Thiruvananthapuiram | The Comptroller and Auditor General (CAG) has noted that a major chunk of land and built up space allotted to IT sector in Kerala remained unoccupied due to remoteness of chosen locality and lack of facilities.
On the other hand, several tourism infrastructure projects did not commence due to failure to acquire land, poor planning, design and execution. This was pointed out in the CAG report laid on the table of the Kerala Assembly today.
Out of 1384.12 acres of land provided for IT development from 1990 to 2010 , only 504.40 acres (36 per cent) had been utilised by November 2014. The Kerala State Information Technology Infrastructure Limited (KSITIL) acquired 402.65 acres of land at seven different places in the State to set up Hub and Spoke model for IT purpose. Due to remoteness of chosen locality, built up space of 3.19 lakh sqft out of 3.94 lakh sqft remained unallocated in these locations.
In Technopark II, land to two major IT companies , Infosys and UST Global, were allocated at subsidised rates without any basis resulting in short recovery of Rs 22.53 crore. Neither the rule or criteria to govern fixation and collection of lease rent were prescribed nor the agreements prescribed a uniform rate of lease rent to be paid by co-developers. This had extended Infosys undue benefit of Rs 3.60 crore.
It also noted that the flagship programme of Kerala Tourisms Sea Plane Project failed to take off after incurring Rs 23.29 crore due to lapses in addressing the concerns of livelihood of fishermen community.
An audit of financial transactions in various Local Self-Government Institutions and Kerala Sustainable Urban Development Project had revealed instances of idle investment, loss of revenue, unfruitful expenditure and non-compliance with rules.
The CAG noted that there was a lapse on the part of the local bodies to levy and collect local taxes like property tax, professional tax, entertainment tax, advertisement tax, building permit fee and business establishment licence free.
As of March 2014, a sum of Rs 25.38 crore was pending collection towards tax revenue in the test-checked 40 Grama Panchayats, 20 Municipalities and one Municipal Corporation.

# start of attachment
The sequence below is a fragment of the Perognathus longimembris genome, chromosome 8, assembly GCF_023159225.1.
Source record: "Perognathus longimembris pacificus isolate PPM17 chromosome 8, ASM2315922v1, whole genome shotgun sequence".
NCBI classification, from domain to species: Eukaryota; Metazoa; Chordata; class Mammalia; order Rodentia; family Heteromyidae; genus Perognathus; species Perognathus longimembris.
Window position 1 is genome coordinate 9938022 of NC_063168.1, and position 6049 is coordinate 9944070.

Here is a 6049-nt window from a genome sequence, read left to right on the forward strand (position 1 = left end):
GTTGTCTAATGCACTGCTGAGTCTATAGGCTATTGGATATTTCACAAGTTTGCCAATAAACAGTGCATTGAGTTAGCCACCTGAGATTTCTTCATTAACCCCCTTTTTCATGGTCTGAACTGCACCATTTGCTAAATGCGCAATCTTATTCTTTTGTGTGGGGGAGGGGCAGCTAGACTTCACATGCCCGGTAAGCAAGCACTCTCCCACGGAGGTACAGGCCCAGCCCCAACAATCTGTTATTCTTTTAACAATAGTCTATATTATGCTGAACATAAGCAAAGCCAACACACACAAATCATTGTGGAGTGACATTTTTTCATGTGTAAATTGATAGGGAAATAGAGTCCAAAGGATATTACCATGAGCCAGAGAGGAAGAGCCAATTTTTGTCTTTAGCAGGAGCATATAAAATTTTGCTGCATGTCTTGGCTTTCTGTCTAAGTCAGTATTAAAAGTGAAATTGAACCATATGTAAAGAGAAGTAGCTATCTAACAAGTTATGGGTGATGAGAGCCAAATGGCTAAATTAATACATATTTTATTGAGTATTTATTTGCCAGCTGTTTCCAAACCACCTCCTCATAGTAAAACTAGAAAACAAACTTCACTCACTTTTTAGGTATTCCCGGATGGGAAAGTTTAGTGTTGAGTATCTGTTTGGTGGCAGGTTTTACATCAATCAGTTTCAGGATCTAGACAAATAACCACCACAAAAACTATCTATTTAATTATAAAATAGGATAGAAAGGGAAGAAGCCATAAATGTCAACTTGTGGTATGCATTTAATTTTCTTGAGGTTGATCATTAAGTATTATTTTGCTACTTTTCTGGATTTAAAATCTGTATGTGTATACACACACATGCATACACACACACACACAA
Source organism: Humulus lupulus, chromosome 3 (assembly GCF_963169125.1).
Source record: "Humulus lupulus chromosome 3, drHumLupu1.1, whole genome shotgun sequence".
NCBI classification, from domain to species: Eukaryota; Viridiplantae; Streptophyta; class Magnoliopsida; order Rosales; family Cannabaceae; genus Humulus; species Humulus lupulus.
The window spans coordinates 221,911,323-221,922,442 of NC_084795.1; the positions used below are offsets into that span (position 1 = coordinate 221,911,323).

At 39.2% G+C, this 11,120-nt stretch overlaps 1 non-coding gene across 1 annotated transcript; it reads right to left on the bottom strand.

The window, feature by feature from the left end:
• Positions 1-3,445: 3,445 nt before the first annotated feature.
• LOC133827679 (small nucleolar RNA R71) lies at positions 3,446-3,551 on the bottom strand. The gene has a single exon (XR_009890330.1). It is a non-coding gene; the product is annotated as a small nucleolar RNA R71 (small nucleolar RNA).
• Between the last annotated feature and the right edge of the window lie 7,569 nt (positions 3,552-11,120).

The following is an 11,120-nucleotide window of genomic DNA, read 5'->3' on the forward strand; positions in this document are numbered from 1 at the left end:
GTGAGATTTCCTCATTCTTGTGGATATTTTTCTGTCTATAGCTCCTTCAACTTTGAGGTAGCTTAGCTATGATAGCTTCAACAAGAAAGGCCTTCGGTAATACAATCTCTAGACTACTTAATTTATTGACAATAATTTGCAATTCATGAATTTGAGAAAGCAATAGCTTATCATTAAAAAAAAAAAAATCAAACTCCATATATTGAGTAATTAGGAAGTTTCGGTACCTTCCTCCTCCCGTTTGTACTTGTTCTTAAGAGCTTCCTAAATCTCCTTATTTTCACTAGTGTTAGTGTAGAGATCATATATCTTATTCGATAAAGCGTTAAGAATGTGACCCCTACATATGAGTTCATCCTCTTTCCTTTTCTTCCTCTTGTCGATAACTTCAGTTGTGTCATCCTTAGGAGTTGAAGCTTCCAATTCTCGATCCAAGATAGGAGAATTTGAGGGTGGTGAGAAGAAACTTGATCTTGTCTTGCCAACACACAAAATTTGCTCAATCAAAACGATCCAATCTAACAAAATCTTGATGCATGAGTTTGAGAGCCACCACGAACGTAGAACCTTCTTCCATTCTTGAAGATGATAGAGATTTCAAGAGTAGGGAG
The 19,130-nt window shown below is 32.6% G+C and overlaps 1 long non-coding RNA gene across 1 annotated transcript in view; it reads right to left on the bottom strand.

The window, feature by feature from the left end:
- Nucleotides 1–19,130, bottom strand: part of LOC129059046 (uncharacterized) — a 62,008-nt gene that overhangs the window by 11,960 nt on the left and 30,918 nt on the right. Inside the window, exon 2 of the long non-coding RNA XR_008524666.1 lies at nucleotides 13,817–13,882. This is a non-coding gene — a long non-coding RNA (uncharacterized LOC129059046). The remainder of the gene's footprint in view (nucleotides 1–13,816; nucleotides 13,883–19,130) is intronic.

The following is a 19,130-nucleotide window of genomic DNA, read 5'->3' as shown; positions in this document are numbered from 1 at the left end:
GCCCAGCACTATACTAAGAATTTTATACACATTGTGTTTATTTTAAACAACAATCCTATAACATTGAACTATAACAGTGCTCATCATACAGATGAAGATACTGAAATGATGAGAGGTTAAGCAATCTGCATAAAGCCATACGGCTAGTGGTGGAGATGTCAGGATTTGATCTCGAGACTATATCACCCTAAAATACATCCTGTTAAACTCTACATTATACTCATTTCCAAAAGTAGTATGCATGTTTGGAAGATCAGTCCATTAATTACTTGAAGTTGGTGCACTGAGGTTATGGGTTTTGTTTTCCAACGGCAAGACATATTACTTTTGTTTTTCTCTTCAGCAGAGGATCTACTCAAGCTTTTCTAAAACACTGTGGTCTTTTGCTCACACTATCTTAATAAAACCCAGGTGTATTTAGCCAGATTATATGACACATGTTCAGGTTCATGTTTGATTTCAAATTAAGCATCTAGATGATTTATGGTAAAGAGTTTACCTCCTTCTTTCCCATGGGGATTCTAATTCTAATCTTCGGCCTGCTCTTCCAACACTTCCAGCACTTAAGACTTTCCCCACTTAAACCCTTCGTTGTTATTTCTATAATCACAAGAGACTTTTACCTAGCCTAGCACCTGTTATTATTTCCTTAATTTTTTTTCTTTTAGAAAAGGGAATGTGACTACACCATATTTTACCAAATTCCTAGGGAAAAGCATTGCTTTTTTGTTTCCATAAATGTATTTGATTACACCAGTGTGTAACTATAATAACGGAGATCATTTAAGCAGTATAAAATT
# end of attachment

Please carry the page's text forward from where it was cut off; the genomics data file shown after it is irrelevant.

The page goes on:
Property tax collection efficiency of local bodies was not encouraging. The LSGIs did not have an appropriate system to identify and list all buildings liable for Property tax assessment. There was delay in revision of Property tax assessment. Though the new system of assessment based on plinth area was made applicable to existing assesses from 2013 on wards, the assessment was pending in all the LSGIs test-checked, resulting in short levy of Property tax of Rs 8.54 crore.
It also noted that the LSGIs were not maintaining complete details in respect of unauthorized constructions. Out of 1622 unauthorized constructions recorded by four LSGIs, complete details were available only in respect of 66 cases, for which Property tax leviable was Rs two crore.
Lack of comprehensive database relating to Profession tax has affected tax collection to a great extent. Various categories of assesses, including professionals and traders, had escaped assessment resulting in leakage of revenue of Rs 98.45 lakh.
It noted that due to relaxing the terms of contract in favour of the contractor without any genuine reason, Thrissur Corporation suffered a revenue loss of Rs 50.09 lakh.
The CAG also pointed out that the role of the Central Government scheme Urban Infrastructure Development Scheme for Small and Medium Towns was reduced to mere Solid Waste Management and Water Supply Schemes, defeating the main objective of integrated development of towns.
Even after nine years of initiation of the projects and after the expiry of the scheme in 2014, only two projects were completed out of 25 projects undertaken. Delay in completion was mainly due to delay in issuing Administrative Sanction by the Government which has led to delay in implementation and cost escalation.
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